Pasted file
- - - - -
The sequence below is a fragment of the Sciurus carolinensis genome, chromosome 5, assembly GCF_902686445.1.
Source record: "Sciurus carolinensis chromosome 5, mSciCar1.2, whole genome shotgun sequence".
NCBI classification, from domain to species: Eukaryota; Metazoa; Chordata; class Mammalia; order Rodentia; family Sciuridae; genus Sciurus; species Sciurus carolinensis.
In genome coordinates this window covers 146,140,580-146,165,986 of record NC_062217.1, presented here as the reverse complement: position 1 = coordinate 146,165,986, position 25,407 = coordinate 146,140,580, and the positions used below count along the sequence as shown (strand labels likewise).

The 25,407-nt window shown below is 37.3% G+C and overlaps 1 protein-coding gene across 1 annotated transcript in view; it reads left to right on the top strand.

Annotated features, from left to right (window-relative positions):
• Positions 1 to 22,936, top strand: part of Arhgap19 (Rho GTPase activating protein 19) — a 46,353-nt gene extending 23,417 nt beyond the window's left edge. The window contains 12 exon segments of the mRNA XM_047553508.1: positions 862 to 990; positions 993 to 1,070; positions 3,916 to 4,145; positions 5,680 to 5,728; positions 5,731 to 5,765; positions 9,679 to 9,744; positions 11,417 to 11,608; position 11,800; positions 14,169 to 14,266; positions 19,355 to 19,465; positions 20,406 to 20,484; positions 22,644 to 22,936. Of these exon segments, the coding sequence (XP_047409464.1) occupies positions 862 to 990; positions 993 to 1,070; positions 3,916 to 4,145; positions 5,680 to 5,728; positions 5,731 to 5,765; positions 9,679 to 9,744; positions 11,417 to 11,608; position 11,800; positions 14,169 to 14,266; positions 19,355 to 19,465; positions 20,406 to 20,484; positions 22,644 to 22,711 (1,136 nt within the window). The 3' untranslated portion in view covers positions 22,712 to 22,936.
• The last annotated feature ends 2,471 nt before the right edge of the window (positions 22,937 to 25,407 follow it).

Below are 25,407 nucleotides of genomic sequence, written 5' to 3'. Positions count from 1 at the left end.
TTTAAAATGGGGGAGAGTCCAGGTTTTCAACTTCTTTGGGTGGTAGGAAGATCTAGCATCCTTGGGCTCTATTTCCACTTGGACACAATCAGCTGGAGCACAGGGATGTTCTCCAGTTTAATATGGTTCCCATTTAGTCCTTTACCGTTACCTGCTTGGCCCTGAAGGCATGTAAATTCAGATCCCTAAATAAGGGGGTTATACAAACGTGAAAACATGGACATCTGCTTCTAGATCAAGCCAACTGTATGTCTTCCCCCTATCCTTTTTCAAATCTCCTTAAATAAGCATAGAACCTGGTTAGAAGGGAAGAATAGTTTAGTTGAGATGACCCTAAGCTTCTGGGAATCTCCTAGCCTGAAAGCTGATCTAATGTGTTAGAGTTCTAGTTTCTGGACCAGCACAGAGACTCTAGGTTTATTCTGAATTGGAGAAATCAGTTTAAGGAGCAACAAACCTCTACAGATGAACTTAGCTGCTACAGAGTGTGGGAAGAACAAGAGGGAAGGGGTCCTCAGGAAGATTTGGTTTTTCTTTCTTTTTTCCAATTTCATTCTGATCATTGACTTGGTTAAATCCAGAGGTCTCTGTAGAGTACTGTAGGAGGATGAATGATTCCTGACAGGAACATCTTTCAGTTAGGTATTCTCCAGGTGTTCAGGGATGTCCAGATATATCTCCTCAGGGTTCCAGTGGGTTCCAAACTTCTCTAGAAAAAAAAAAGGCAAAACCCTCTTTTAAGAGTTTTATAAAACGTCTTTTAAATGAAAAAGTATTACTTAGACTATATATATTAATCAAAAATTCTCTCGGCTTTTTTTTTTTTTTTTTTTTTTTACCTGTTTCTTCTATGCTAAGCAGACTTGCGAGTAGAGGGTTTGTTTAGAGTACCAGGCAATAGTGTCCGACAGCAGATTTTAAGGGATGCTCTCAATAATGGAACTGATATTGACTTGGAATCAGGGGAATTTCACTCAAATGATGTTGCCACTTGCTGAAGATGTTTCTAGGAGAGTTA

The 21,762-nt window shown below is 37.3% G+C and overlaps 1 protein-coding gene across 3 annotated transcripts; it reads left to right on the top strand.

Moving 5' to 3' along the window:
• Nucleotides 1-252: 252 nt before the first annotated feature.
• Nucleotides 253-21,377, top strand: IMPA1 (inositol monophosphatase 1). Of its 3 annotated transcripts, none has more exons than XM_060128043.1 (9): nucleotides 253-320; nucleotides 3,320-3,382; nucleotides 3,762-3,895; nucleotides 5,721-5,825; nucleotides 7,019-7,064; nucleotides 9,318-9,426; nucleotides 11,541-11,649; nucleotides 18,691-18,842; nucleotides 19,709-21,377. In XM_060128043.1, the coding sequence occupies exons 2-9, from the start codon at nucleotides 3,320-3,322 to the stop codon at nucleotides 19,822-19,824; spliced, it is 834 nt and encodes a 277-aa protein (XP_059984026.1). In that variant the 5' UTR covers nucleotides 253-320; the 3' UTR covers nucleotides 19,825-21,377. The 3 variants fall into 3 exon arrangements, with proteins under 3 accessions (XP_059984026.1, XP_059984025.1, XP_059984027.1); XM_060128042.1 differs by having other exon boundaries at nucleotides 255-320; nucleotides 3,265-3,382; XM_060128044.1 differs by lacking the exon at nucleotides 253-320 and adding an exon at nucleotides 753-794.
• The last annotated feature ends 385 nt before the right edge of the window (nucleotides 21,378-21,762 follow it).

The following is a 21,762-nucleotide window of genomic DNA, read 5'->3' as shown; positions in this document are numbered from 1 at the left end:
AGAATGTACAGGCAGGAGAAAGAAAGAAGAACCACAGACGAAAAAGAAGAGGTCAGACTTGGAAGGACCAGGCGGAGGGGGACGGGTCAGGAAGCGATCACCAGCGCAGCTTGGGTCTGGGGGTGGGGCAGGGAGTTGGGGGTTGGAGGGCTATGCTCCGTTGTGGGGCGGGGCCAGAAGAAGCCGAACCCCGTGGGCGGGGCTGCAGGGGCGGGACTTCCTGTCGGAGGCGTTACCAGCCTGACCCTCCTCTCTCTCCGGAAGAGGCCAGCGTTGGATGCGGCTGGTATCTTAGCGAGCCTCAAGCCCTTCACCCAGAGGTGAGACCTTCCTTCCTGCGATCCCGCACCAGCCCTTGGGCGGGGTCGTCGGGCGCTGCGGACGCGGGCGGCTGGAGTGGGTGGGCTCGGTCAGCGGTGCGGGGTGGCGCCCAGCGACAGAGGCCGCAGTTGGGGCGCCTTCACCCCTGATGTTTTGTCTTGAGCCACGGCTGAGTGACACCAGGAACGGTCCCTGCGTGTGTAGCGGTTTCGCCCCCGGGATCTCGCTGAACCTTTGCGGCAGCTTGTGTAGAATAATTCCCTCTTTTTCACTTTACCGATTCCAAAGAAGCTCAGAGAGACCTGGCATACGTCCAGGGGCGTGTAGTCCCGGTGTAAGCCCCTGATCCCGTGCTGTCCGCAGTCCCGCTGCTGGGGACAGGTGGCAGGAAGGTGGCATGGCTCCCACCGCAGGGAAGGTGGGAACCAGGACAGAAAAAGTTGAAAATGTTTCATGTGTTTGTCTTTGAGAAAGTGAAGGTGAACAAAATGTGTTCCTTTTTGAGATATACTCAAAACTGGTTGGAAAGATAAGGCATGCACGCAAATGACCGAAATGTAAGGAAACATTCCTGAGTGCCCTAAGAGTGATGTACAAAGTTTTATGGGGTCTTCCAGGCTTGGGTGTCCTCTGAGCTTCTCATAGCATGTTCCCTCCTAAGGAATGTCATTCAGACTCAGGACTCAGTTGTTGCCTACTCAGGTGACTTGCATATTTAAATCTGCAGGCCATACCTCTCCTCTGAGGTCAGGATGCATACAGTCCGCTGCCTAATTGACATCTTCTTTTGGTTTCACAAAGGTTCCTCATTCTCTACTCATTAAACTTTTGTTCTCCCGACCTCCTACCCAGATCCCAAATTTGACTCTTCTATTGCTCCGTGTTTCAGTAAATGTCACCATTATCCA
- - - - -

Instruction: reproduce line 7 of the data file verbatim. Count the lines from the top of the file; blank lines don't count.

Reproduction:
• Positions 1 to 22,936, top strand: part of Arhgap19 (Rho GTPase activating protein 19) — a 46,353-nt gene extending 23,417 nt beyond the window's left edge. The window contains 12 exon segments of the mRNA XM_047553508.1: positions 862 to 990; positions 993 to 1,070; positions 3,916 to 4,145; positions 5,680 to 5,728; positions 5,731 to 5,765; positions 9,679 to 9,744; positions 11,417 to 11,608; position 11,800; positions 14,169 to 14,266; positions 19,355 to 19,465; positions 20,406 to 20,484; positions 22,644 to 22,936. Of these exon segments, the coding sequence (XP_047409464.1) occupies positions 862 to 990; positions 993 to 1,070; positions 3,916 to 4,145; positions 5,680 to 5,728; positions 5,731 to 5,765; positions 9,679 to 9,744; positions 11,417 to 11,608; position 11,800; positions 14,169 to 14,266; positions 19,355 to 19,465; positions 20,406 to 20,484; positions 22,644 to 22,711 (1,136 nt within the window). The 3' untranslated portion in view covers positions 22,712 to 22,936.